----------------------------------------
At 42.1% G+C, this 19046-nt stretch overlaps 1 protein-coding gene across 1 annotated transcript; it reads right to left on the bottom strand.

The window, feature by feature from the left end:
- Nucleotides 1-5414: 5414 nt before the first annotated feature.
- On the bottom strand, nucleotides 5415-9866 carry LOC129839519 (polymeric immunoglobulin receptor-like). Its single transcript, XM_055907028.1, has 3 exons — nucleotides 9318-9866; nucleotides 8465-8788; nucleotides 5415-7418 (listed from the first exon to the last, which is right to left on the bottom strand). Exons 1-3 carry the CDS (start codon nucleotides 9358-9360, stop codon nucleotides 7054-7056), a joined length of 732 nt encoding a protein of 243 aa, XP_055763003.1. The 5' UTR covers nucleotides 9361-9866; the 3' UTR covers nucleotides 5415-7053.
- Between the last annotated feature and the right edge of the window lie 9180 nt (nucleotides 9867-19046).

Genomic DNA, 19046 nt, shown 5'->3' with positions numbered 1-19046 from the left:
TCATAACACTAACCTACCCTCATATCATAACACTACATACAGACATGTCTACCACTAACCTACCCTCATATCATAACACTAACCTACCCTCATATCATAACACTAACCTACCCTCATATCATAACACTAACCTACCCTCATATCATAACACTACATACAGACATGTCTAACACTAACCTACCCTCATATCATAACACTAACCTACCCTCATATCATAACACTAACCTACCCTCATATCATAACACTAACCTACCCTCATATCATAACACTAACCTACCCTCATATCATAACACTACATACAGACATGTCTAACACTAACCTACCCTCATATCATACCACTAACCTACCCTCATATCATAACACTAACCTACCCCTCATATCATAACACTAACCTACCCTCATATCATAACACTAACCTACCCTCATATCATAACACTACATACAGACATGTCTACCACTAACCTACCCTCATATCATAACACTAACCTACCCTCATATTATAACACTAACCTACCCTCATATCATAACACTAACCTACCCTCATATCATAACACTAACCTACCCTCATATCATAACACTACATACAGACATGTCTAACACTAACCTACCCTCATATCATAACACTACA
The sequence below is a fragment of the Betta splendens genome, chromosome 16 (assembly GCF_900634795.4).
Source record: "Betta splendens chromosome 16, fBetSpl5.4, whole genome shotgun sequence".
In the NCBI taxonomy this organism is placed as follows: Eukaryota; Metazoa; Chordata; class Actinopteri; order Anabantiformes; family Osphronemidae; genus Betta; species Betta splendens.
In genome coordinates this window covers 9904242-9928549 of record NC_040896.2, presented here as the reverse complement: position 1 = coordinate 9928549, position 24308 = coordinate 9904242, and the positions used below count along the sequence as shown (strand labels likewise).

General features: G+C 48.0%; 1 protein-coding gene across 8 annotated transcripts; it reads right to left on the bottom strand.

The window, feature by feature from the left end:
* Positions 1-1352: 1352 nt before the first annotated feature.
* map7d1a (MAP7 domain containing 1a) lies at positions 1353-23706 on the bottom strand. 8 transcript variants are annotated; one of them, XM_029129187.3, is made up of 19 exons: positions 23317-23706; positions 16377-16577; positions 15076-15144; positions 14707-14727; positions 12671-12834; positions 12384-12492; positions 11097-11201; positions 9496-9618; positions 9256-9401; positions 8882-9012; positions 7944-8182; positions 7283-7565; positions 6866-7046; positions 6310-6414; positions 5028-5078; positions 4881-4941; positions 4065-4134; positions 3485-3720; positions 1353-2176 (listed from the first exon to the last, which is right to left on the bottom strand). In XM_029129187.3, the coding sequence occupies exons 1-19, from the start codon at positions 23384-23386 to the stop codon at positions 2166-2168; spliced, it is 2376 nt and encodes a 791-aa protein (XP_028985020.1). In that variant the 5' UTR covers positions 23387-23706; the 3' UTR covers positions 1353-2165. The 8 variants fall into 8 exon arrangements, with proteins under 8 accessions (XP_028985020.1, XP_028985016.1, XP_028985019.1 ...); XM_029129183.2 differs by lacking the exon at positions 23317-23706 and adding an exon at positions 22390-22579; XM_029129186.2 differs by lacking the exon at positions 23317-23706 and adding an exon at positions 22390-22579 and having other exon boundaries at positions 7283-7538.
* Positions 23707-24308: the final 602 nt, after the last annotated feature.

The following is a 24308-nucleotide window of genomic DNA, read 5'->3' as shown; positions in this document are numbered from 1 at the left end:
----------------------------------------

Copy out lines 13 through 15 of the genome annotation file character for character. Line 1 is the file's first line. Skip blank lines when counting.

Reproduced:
The window, feature by feature from the left end:
* Positions 1-1352: 1352 nt before the first annotated feature.
* map7d1a (MAP7 domain containing 1a) lies at positions 1353-23706 on the bottom strand. 8 transcript variants are annotated; one of them, XM_029129187.3, is made up of 19 exons: positions 23317-23706; positions 16377-16577; positions 15076-15144; positions 14707-14727; positions 12671-12834; positions 12384-12492; positions 11097-11201; positions 9496-9618; positions 9256-9401; positions 8882-9012; positions 7944-8182; positions 7283-7565; positions 6866-7046; positions 6310-6414; positions 5028-5078; positions 4881-4941; positions 4065-4134; positions 3485-3720; positions 1353-2176 (listed from the first exon to the last, which is right to left on the bottom strand). In XM_029129187.3, the coding sequence occupies exons 1-19, from the start codon at positions 23384-23386 to the stop codon at positions 2166-2168; spliced, it is 2376 nt and encodes a 791-aa protein (XP_028985020.1). In that variant the 5' UTR covers positions 23387-23706; the 3' UTR covers positions 1353-2165. The 8 variants fall into 8 exon arrangements, with proteins under 8 accessions (XP_028985020.1, XP_028985016.1, XP_028985019.1 ...); XM_029129183.2 differs by lacking the exon at positions 23317-23706 and adding an exon at positions 22390-22579; XM_029129186.2 differs by lacking the exon at positions 23317-23706 and adding an exon at positions 22390-22579 and having other exon boundaries at positions 7283-7538.